• Secondary Data Collection - scientists also like to save time by using data already recorded by somebody else. Researchers can find secondary data in censuses, public records, and newspapers. For example, suppose you want to find out the average size of households in Manchester: you could find the information on the city's census records.

What is sports science?

We may look at our sporting heroes and think they are the healthiest people ever, but in actual fact, sport at an elite level puts a whole load of strain on the body. No wonder they need teams of physios and nutritionists around them!

Sports science is the study of physiology, psychology, biomechanics, nutrition, and understanding the social role of sport and exercise in our lives. Sports scientists want to know how the human body performs under different levels of pressure and how our body reacts to the strains we put on it, whether that's in elite athletes or everyday people.  

What is forensic science?

There are loads of forensic scientists in shows we watch on TV, but what does it actually look like in real life? Well, any scientific process used in or as part of a criminal investigation is considered forensic science. Forensic science covers cutting-edge analysis of a crime scene right through to examining a body after death. Forensic science also encompasses lab work (like DNA profiling) and fingerprint analysis.  

What is life science?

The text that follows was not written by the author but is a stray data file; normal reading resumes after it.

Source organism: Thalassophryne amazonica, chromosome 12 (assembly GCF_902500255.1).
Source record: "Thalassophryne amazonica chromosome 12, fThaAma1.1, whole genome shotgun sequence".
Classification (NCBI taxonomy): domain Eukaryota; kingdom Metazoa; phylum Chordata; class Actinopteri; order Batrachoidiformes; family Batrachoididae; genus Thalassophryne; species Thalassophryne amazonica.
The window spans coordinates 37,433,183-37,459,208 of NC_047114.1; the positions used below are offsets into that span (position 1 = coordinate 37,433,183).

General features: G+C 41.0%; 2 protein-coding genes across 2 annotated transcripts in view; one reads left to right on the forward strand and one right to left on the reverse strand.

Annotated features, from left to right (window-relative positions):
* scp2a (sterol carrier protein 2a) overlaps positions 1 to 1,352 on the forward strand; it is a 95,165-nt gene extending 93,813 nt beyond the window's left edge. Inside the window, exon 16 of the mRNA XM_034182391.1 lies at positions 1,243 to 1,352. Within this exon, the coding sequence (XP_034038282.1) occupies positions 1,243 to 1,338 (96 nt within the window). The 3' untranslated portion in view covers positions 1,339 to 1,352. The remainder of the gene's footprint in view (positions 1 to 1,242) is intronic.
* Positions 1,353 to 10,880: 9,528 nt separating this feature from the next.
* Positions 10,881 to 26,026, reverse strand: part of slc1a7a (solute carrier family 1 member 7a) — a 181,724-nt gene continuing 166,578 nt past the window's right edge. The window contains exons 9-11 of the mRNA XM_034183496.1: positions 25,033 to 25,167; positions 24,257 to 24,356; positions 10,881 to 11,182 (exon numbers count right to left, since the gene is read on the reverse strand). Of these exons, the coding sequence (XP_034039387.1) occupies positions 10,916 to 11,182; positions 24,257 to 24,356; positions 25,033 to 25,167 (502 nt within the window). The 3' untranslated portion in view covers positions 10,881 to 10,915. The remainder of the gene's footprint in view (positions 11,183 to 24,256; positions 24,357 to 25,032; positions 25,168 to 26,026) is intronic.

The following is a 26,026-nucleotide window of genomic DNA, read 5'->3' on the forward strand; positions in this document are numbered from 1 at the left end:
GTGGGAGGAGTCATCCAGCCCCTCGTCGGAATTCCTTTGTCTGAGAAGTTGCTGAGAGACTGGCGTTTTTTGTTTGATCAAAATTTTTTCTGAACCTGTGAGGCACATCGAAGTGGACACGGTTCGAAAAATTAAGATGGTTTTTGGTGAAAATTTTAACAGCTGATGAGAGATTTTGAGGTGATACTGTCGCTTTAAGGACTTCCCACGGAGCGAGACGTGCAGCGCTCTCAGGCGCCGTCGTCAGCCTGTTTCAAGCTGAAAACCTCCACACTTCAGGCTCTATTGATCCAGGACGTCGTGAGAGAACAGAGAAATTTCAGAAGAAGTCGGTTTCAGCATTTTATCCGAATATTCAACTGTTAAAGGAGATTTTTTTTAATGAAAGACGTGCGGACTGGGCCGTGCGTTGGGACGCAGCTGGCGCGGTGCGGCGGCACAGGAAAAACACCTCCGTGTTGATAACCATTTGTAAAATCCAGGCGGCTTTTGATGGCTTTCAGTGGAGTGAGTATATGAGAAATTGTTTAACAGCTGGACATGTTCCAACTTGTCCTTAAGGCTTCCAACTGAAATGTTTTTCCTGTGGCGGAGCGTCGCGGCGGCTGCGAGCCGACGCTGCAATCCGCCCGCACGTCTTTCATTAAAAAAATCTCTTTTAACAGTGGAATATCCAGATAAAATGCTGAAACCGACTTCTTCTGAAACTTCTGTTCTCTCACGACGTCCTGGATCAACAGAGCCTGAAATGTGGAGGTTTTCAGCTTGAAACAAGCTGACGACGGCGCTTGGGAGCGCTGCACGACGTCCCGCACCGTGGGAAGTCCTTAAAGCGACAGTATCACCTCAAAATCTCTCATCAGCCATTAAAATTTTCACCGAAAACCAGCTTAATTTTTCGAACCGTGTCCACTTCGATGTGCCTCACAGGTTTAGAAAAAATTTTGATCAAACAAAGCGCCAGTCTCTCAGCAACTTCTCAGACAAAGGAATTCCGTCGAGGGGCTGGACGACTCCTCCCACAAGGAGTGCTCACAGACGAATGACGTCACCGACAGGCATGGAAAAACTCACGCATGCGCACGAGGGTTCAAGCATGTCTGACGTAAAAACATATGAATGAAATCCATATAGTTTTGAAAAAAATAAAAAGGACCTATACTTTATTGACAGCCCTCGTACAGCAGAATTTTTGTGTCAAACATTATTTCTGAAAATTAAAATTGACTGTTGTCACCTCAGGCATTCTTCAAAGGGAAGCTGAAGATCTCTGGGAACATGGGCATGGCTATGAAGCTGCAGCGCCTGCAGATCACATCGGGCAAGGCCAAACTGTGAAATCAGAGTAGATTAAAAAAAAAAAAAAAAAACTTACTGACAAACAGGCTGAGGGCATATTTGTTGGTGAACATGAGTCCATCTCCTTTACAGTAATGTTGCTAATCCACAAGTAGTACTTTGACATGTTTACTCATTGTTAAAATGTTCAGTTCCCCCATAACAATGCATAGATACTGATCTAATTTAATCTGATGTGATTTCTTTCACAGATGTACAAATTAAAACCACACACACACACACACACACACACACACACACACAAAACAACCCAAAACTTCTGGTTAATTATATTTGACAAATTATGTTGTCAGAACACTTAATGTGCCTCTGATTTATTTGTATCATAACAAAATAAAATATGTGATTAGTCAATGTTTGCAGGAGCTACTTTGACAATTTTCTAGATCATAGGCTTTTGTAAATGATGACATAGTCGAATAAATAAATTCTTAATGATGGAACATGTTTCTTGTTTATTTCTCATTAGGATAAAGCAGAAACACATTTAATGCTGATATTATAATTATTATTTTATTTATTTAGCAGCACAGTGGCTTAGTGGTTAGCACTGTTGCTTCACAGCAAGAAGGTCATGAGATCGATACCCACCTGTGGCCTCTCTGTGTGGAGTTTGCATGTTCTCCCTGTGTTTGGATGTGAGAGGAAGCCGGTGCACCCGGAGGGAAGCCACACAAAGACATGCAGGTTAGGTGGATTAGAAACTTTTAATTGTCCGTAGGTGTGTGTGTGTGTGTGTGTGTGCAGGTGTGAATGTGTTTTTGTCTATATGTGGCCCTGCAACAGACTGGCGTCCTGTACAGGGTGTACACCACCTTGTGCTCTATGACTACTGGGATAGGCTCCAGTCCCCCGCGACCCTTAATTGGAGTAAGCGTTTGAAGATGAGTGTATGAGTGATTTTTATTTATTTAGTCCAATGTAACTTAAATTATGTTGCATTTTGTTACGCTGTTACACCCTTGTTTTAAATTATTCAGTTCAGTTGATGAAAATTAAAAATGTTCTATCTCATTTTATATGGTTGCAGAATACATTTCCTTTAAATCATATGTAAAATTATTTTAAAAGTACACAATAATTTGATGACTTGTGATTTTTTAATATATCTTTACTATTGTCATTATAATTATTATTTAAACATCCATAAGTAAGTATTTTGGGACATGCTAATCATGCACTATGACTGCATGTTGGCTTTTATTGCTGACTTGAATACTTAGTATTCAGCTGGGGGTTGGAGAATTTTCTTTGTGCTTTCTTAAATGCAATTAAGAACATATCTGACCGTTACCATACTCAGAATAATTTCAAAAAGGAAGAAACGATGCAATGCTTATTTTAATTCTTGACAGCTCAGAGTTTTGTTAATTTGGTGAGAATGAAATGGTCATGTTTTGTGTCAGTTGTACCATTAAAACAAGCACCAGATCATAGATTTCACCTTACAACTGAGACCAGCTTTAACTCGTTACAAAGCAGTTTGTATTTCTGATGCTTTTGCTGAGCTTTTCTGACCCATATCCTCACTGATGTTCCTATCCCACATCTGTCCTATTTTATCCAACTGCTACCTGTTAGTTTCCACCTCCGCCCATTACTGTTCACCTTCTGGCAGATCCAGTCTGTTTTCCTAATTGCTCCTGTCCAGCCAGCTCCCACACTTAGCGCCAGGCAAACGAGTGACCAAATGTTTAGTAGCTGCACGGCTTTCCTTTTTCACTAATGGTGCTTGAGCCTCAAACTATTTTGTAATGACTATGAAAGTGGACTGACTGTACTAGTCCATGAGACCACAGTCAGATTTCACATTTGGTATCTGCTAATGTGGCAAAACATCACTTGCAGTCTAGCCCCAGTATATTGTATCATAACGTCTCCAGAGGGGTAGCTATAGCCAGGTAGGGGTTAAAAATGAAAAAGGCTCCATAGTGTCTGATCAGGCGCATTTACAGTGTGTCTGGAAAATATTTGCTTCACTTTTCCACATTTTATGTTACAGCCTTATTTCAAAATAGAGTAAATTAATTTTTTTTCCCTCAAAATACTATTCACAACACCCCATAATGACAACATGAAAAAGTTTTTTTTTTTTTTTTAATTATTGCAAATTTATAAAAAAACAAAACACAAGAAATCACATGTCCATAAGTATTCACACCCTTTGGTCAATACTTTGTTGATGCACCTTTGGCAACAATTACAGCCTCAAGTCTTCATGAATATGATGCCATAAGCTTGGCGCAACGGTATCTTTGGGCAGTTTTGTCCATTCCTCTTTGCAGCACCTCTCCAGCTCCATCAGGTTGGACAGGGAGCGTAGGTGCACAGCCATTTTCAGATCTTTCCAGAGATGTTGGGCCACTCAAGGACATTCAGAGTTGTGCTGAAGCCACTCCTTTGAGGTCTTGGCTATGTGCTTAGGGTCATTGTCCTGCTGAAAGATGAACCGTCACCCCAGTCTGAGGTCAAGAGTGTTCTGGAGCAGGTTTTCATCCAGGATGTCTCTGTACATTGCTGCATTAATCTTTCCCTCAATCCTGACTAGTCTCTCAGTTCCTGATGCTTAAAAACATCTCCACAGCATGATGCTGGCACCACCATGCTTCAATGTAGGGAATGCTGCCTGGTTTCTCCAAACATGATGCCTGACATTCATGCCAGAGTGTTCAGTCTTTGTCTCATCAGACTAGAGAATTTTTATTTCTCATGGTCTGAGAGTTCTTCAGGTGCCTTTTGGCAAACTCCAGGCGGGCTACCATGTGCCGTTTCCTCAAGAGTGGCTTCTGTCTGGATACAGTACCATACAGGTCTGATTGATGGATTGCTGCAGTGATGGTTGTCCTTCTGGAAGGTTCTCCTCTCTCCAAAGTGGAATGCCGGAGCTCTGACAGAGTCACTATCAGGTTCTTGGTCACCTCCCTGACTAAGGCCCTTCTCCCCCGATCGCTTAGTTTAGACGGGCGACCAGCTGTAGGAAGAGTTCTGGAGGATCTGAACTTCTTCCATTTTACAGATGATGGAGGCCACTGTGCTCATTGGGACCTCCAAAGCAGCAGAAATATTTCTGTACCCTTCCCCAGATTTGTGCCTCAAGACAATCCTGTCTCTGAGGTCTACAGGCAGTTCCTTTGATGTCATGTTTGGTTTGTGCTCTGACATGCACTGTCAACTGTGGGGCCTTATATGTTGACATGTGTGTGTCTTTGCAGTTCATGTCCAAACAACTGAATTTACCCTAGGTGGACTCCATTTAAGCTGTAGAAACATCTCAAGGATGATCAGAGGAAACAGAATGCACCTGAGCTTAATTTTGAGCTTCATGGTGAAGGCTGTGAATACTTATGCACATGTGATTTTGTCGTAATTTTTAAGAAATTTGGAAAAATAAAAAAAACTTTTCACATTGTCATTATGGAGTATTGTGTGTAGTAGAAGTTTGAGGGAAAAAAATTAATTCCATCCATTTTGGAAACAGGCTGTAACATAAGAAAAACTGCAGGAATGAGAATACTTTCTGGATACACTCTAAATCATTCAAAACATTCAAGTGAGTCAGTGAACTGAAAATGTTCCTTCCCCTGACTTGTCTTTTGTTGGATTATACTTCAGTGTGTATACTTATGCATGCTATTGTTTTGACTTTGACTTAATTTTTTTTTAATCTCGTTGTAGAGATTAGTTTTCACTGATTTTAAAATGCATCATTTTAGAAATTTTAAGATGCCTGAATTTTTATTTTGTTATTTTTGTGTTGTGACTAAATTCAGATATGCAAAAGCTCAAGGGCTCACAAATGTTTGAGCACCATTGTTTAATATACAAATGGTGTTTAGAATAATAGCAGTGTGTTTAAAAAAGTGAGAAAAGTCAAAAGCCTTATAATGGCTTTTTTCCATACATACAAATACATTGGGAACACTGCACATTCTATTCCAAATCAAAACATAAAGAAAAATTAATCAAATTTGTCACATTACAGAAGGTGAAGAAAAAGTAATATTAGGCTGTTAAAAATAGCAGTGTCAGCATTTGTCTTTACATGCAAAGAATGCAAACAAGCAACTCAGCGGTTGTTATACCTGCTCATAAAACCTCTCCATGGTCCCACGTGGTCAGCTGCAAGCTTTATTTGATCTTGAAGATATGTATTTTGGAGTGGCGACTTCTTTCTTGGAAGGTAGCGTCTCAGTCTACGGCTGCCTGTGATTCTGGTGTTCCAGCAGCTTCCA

Life science is a vast field of study, and we mean vast! There are over 8.7 million species of animals alone, and life scientists also look at human beings, plants, bacteria and viruses!

Many life science researchers specialise in one class or organism. Some specialities such as botany (the study of plants) have even more subspecialties. Below we've listed a whole load of life sciences so you can understand the field a little better!

  • Entomology studies insects, spiders, myriapods, worms, snails and slugs.
  • Ecology studies the interactions between organisms and their environment, like the food chain.
  • Botany studies plants, fungi and algae; some botanists specialise in biochemistry.
  • Zoology looks at the animal kingdom - from behaviour to breeding and migration patterns.
  • Microbiology looks at single-celled organisms like parasites, bacteria and viruses.
  • Cell Biology looks at even smaller things - the living systems that exist within individual cells.
  • Physiology focuses on how living organisms stay alive/survive in all conditions.
  • Genetics looks at how traits are passed down and how they adapt to suit the environment.
  • Epidemiology looks at the life cycles of diseases, how they reproduce and affect humans.
  • Palaeontology studies dinosaurs and how they might have lived.
  • Marine Biology looks at life in the oceans - everything from sharks to fish to coral and algae!

Interested in getting some science work experience?

We’ve been through quite a lot, so if you’ve made it this far - congratulations! Also it looks like you really have a passion for science! Why not browse some of the science programmes we have here and start gaining great work experience.